Abandoned Elephant Calf to Find Playmates at Mysore Zoo

After all efforts to reunite the separated elephant calf with its mother failed, the Karnataka Forest Department took it to the Mysore zoo on Sunday morning.

Published: 09th June 2014 07:47 AM  |   Last Updated: 09th June 2014 08:22 AM   |  A+A-


SALEM: After all efforts to reunite the separated elephant calf with its mother failed, the Karnataka Forest Department took it to the Mysore zoo on Sunday morning.

The search for the mother by the Salem Forest Division and the Palar Range Forest Personnel in Karnataka failed in the last two days. Special teams were formed to trace the cow-elephant that had left the calf on the fringes of forest. Following this, experts decided to translocate the calf.

The team had considered leaving the calf in the company of the M M Hills Temple Elephant, which was distressed after its calf died recently.

In the last two days, the health of the calf, which was in the custody of the Palar Check Post camp guards, had deteriorated due to dehydration and emotional stress.

“Although the Palar check post camp staff took care of the calf, we felt it wasn’t a place to keep the calf for a long period.

As the guards were not trained in handling baby elephants, and the area being too far from veterinary facilities, it was decided to shift it to a more suitable spot,” said Javeed Mumtaz, district forest officer, M M Hills Wild Life Sanctuary.

The decision was taken in the best interest of the animal, he said. Although the mother could not be located, we may still bringing back the calf from the Mysore zoo if she is found, he added.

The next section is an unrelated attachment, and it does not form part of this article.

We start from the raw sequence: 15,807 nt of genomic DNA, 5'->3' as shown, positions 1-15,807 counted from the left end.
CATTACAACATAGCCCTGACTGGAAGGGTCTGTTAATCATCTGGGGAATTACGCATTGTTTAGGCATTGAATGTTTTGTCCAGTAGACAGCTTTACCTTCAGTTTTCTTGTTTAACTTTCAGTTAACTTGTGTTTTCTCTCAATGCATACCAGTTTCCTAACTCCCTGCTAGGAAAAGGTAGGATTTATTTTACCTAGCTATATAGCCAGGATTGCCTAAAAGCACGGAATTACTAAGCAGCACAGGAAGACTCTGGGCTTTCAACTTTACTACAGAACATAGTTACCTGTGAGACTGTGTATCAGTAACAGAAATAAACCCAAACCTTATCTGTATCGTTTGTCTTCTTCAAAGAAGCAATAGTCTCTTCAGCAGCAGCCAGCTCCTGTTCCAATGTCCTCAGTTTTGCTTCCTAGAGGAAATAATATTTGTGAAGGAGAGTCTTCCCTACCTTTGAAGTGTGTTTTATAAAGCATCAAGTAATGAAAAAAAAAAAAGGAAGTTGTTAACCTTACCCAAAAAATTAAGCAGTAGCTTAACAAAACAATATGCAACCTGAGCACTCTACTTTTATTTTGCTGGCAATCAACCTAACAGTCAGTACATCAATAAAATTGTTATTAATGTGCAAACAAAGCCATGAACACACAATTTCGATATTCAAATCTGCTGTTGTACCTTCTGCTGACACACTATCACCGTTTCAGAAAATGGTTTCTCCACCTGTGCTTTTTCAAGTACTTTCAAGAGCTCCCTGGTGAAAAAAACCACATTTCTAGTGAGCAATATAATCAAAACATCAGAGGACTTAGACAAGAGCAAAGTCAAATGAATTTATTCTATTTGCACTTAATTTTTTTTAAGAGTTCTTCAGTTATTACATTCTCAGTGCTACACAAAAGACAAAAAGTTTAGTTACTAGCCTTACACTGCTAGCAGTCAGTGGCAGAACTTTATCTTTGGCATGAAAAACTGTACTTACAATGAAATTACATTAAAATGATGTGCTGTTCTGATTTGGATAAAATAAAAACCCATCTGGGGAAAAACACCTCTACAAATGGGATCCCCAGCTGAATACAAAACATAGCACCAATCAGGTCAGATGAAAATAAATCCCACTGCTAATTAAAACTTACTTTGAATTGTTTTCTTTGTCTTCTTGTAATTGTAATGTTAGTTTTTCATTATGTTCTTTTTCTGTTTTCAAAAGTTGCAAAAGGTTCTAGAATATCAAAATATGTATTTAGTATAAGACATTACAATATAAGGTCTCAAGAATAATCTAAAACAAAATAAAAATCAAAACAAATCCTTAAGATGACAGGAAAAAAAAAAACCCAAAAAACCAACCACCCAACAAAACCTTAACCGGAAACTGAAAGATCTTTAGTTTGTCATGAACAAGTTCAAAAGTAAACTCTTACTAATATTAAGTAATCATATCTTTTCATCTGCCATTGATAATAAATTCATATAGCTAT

Mysore zoo was chosen over M M Hills because of the better medical facilities available there.

Besides, the zoo has a few lactating female elephants and quite a number of juvenile elephants to keep the calf company. The calf would not only get a stepmother but also have play mates, the official said. He said, it was the last option as the chances of finding the mother was proving impossible.

S Sharavanan, trustee, WNCT said, “We raised concerns over the calf’s ability to withstand the 160-km journey from Palar check post through the tough ghat roads to Mysore. We also raised concerns about the possibility of the zoo elephants not accepting the newcomer. But the Karnataka forest officials were convinced that the sooner the calf was translocated the better its chances of survival were, said Sharavanan.

Sources at the Palar check post said the calf left to Mysore at 8.30 am and reached Mysore zoo in the afternoon.

WNCT volunteers who followed the calf said it was taken to a special medical ward. The zoo vet confirmed that the calf was given a good feed and was stable.


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